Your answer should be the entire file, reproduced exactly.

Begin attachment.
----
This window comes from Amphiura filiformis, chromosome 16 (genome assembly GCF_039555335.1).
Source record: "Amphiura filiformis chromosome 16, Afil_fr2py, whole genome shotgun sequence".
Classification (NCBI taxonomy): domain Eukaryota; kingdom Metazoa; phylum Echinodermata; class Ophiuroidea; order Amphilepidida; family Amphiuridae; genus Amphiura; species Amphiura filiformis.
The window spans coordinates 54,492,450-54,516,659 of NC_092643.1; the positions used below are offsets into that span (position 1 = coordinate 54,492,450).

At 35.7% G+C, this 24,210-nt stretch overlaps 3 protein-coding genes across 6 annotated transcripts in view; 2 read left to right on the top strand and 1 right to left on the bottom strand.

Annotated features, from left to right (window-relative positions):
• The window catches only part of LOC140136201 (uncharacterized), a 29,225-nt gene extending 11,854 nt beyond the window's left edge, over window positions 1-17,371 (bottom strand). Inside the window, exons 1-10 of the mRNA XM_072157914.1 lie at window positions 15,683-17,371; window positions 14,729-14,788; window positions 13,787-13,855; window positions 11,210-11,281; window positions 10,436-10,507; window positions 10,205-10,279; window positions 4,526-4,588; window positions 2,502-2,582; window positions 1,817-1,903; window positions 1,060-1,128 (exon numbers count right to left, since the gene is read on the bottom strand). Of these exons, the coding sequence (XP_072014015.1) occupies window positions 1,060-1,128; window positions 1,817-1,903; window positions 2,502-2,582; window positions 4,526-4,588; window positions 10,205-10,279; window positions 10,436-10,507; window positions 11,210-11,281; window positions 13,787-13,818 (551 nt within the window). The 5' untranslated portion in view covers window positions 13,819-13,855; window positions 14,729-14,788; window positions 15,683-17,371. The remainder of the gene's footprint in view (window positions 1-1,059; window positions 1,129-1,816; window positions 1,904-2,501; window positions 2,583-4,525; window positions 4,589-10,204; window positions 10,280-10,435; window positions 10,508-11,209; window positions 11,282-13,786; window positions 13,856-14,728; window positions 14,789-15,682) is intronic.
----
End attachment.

This window comes from Amphiura filiformis, chromosome 16 (genome assembly GCF_039555335.1).
Source record: "Amphiura filiformis chromosome 16, Afil_fr2py, whole genome shotgun sequence".
Classification (NCBI taxonomy): domain Eukaryota; kingdom Metazoa; phylum Echinodermata; class Ophiuroidea; order Amphilepidida; family Amphiuridae; genus Amphiura; species Amphiura filiformis.
The window spans coordinates 54,492,450-54,516,659 of NC_092643.1; the positions used below are offsets into that span (position 1 = coordinate 54,492,450).

At 35.7% G+C, this 24,210-nt stretch overlaps 3 protein-coding genes across 6 annotated transcripts in view; 2 read left to right on the top strand and 1 right to left on the bottom strand.

Annotated features, from left to right (window-relative positions):
• The window catches only part of LOC140136201 (uncharacterized), a 29,225-nt gene extending 11,854 nt beyond the window's left edge, over window positions 1-17,371 (bottom strand). Inside the window, exons 1-10 of the mRNA XM_072157914.1 lie at window positions 15,683-17,371; window positions 14,729-14,788; window positions 13,787-13,855; window positions 11,210-11,281; window positions 10,436-10,507; window positions 10,205-10,279; window positions 4,526-4,588; window positions 2,502-2,582; window positions 1,817-1,903; window positions 1,060-1,128 (exon numbers count right to left, since the gene is read on the bottom strand). Of these exons, the coding sequence (XP_072014015.1) occupies window positions 1,060-1,128; window positions 1,817-1,903; window positions 2,502-2,582; window positions 4,526-4,588; window positions 10,205-10,279; window positions 10,436-10,507; window positions 11,210-11,281; window positions 13,787-13,818 (551 nt within the window). The 5' untranslated portion in view covers window positions 13,819-13,855; window positions 14,729-14,788; window positions 15,683-17,371. The remainder of the gene's footprint in view (window positions 1-1,059; window positions 1,129-1,816; window positions 1,904-2,501; window positions 2,583-4,525; window positions 4,589-10,204; window positions 10,280-10,435; window positions 10,508-11,209; window positions 11,282-13,786; window positions 13,856-14,728; window positions 14,789-15,682) is intronic.